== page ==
South Africa's Adriaan Strauss celebrates with Jean De
Villiers after scoring his first try against Scotland.
South Africa withstood a second-half fightback to down
Scotland 21-10 at Murrayfield to keep the southern hemisphere
sides well on top during the November internationals.
Having impressed when scoring three tries in their defeat by
the New Zealand last week, Scotland went into their shells in
the first 40 minutes against a tactically aware and powerful
They were staring into the barrel of a heavy defeat when
South African hooker Adriaan Strauss scored his second try of
the match early in the second half, but after reserve
halfback Henry Pyrgos finished off a well-worked move from a
lineout five minutes later, Scotland spent much of the match
camped in the opposition half.
They were unable to breach a resolute Springbok defence
however but will buoyed ahead of their final November
international against Tonga next Saturday.
The Scots will be desperate to win that match given they have
dropped to a world ranking of 10 and the third group of World
Cup seeds after Samoa's win over Wales on Friday.
South Africa coach Heyneke Meyer said he was pleased with his
side's start, but rued the second-half penalty count.
"We couldn't get into the game," he told the BBC.
"All credit to Scotland - they played superbly, but it was
great defence by us to keep them out.
"It was not a great game but we will take an ugly win."
Scotland coach Andy Robinson paid tribute to the Springbok
"South Africa defended superbly well with the physicality
they brought to the tackle," he remarked.
"If they had not done that, it could have been a different
"You cannot afford to give penalties away like we did in the
first half, we gave them field position and territory.
"They scored from a maul which makes me very angry and then
from an interception."
South Africa made much of the early running but only had two
Pat Lambie penalties to show for their early dominance, while
Greig Laidlaw got the Scots on the board with a three-pointer
of his own.
The hosts were giving away too many penalties however, and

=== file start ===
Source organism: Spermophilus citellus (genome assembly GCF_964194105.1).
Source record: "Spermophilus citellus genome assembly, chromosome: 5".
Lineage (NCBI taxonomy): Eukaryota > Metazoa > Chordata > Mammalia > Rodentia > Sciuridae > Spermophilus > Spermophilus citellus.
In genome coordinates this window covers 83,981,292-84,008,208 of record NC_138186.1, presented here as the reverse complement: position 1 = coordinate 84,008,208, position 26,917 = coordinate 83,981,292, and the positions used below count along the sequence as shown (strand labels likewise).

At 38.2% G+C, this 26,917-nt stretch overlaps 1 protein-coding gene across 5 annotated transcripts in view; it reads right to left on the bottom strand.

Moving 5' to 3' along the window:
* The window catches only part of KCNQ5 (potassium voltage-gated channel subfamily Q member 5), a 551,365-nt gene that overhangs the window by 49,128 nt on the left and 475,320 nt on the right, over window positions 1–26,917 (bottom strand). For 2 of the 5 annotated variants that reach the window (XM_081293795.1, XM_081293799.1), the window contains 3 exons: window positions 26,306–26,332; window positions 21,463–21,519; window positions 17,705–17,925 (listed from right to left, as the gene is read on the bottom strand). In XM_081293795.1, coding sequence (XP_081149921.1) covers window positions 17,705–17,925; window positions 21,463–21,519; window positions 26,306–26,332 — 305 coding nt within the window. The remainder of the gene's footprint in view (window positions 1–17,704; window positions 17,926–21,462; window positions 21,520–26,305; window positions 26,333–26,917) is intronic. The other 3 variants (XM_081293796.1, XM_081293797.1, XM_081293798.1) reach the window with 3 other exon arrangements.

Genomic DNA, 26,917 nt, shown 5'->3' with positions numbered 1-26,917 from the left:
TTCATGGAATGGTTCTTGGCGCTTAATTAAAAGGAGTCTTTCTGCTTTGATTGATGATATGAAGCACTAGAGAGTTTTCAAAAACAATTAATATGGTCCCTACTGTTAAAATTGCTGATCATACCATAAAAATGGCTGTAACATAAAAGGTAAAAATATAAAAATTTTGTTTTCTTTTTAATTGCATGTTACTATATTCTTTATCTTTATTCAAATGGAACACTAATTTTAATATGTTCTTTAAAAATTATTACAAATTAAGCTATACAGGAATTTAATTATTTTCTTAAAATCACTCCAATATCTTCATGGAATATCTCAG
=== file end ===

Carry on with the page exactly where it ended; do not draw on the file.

were made to pay on the 20-minute mark when Strauss scored
his first test try in his 20th outing, crashing over after an
unstoppable rolling maul left the Scottish defence in
Scotland suffered a second blow when lock Richie Gray was
forced to leave the pitch, having been hammered by two
Springbok tacklers before the try.
At that stage, Scotland were showing none of the attacking
verve they displayed against world champions New Zealand and
their only sustained period of pressure in the attacking 22
resulted in a South Africa penalty created by outstanding
flanker Francois Louw.
A further Lambie penalty saw his side grab a 14-3 lead at the
It got worse for Scotland early in the second half when
Strauss scored his second try.
It could not have been more different from his first, with
the 26-year-old intercepting a poor pass from halfback Mike
Blair and scampering close to 40 metres to score.
That was Blair's last act of the game and his replacement
Pyrgos sparked his side with a try straight from the training
Captain Kelly Brown won a lineout and passed on to Pyrgos,
who raced through a gaping hole to narrow the deficit.
They began to dominate the forward exchanges, but despite a
host of territory and possession, they were unable to find
the final pass their efforts deserved.
South Africa lost reserve lock Flip van der Merwe for the
final five minutes to a yellow card but the Boks defence
refused to be buckled, holding on for a second nervy victory
after last week's four-point defeat of Ireland.